If Stewart had proper representation, there’d be no questioning whether he intended to declare for the draft. His agent would’ve handled it, one way or the other.

If the NCAA were truly about educating players, it’d allow them to have guidance from experienced professional agents. Agents don’t have to conflict with amateurism (not that amateurism is a worthy goal, anyway).

But teaching players is not the NCAA’s true goal. The NCAA prioritizes keeping its cartel in tact and money flowing to coaches and administrators.

Agents might steer players from that corrupt system entirely or at least help them leverage their immense power to gain better compensation than a wage-fixed scholarship.

This incident should spark discussion about the unseemly lengths the NCAA goes to to protect its money-makers from its revenue-generators. Instead, it’s much easier to make Stewart a punchline.

Kevin Durant gets a hoot out of meme with Draymond Green

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You’ve seen the Draymond GreenKevin Durant meme, right?

Here’s the video with my favorite caption:

In the latest episode of “Still KD,” Durant watches the meme, reads other captions and calls it “hilarious.”

Russell Westbrook: ‘Oklahoma City is a place that I want to be’

AP Photo/Sue Ogrocki
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The Thunder want to sign Russell Westbrook to a contract extension that projects to be worth about $207 million over five years.

But does he want to sign it?

Westbrook, via Royce Young of ESPN:

“That’s something, like I said, I haven’t thought about anything, obviously,” Westbrook said. “Everybody knows that I like Oklahoma City and I love being here and I love everybody here. But I haven’t even thought about that. Obviously, Oklahoma City is a place that I want to be.”

Westbrook noted that his wife is expecting their first child in May, and that’s where his focus is right now. Asked whether there’s a timetable on his decision about a potential extension, Westbrook lightheartedly jabbed back.

“No. What did I just say? Like you don’t care about my baby?” he said. “You must not. You didn’t hear that part, huh?”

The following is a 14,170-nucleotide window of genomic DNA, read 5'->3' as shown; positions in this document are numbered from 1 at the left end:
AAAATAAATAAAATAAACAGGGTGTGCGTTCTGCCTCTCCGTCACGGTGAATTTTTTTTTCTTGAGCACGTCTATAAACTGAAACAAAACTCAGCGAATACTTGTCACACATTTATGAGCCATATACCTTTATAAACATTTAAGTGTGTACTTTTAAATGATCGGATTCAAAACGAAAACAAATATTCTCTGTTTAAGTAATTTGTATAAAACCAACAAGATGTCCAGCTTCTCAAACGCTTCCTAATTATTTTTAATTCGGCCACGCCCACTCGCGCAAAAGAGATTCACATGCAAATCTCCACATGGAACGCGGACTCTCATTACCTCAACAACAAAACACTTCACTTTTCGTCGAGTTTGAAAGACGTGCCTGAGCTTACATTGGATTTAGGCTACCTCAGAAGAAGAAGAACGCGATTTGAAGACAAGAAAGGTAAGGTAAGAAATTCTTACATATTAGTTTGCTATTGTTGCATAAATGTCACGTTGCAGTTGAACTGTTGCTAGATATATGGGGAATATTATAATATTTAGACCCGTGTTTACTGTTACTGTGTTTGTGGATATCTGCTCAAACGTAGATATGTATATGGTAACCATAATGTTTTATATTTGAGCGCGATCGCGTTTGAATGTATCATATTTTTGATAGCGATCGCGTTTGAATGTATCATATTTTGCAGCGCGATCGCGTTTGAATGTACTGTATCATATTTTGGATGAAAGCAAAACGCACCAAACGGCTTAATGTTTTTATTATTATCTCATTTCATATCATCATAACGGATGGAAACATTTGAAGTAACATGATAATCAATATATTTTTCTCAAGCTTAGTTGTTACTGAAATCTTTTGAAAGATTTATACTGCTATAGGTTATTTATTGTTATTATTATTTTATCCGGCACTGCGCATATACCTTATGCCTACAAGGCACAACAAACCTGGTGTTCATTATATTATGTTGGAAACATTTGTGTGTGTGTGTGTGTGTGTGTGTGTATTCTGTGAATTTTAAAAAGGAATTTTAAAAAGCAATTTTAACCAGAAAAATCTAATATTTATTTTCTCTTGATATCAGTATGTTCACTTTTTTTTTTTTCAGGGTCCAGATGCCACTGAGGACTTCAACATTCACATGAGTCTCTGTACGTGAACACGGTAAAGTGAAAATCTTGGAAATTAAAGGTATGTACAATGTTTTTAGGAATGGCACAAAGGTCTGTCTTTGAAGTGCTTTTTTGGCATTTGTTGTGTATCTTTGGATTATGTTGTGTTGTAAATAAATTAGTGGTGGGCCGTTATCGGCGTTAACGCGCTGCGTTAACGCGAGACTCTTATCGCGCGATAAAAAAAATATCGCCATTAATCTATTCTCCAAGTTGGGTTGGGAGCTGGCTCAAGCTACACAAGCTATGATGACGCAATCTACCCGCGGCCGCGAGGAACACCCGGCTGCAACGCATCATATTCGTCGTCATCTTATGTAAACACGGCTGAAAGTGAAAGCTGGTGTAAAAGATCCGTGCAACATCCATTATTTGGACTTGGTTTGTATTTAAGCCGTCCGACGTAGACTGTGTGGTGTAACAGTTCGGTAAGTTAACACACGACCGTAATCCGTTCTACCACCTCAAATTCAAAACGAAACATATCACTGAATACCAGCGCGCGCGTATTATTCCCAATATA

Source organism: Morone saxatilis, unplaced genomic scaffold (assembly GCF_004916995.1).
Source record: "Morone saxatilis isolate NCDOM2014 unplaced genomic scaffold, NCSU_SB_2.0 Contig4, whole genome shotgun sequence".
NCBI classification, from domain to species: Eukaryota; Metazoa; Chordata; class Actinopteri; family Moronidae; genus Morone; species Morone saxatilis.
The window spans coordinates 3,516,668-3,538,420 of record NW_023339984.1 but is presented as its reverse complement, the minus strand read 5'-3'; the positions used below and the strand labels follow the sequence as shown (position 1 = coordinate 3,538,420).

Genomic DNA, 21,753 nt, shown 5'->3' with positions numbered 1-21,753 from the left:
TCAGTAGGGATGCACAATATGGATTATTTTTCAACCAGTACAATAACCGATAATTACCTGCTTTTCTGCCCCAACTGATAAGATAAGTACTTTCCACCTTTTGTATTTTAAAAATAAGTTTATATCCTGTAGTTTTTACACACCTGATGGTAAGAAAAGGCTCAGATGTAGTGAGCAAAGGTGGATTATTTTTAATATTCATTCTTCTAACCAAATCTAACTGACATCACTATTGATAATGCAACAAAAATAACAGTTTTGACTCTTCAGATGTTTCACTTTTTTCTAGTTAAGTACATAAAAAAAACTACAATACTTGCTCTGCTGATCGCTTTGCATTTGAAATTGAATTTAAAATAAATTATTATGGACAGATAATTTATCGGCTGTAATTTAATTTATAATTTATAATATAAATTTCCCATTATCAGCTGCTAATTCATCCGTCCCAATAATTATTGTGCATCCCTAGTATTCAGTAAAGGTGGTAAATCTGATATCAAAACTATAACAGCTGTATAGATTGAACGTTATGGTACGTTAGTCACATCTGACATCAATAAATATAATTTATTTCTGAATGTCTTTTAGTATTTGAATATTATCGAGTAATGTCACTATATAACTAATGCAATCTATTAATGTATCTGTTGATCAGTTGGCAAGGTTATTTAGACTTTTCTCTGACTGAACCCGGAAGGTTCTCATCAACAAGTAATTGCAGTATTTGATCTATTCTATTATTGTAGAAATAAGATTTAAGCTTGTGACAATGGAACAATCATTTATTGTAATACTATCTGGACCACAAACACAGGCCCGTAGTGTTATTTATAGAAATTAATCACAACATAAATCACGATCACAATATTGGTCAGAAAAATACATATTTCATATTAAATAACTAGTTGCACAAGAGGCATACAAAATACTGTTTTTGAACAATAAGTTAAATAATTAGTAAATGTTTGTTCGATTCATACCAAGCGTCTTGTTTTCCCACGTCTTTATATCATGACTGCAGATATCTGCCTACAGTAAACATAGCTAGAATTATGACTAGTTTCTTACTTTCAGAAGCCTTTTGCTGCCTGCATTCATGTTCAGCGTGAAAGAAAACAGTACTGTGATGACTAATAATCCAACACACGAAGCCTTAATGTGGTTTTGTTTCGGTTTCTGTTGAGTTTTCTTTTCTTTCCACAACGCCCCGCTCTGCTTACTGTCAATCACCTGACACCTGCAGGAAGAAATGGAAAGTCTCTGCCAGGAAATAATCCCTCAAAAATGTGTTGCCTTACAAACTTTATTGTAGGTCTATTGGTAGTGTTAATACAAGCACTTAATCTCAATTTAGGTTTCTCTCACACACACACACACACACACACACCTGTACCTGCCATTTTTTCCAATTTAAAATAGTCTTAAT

Though it was painted as Westbrook showing his loyalty to the Thunder in stark contrast to the departed Kevin Durant, Westbrook’s renegotiation-and-extension last summer was also his way of receiving the highest-possible salary.

This is a different case.*

*So, it seems. It’s unclear whether the new Collective Bargaining Agreement will allow Oklahoma City to renegotiate Westbrook’s 2017-18 salary up to the designated-veteran-player rate, but I’m presuming not.

Westbrook will have 10 years of experience when an extension would kick in. A typical advantage of a designated-veteran-player contract is allowing a player with eight or nine years experience, who’s typically limited to a starting salary of 30% of the salary cap, to receive a starting salary of 35% of the salary cap. But Westbrook will be eligible for 35% of the salary by then simply due to his years of service.

In other words, an extension signed this summer would pay Westbrook the exact same amount he could receive as a free agent in 2018.

So, would Westbrook sign that extension? It’d guarantee him a huge salary and protect him in the event of injury or decline. But Westbrook is so good, he’s extremely likely to get the max in 2018-19 no matter what. With only minimal risk, maybe he’d rather maintain flexibility.

Westbrook appeared to embrace leading the team, and he truly seems happy in Oklahoma City in a way I didn’t expect when he signed last summer. His image is so tied to loyalty to the Thunder, it’d be tough to spin an exit.

But Oklahoma City is relatively locked into a roster that will have a hard time winning multiple playoff series. Westbrook wants to win.

I don’t know whether he’ll accept an extension this summer rather than delaying a year, but if he won’t ink a deal this year, that should be a concerning indicator to the Thunder about their chances of re-signing him in 2018.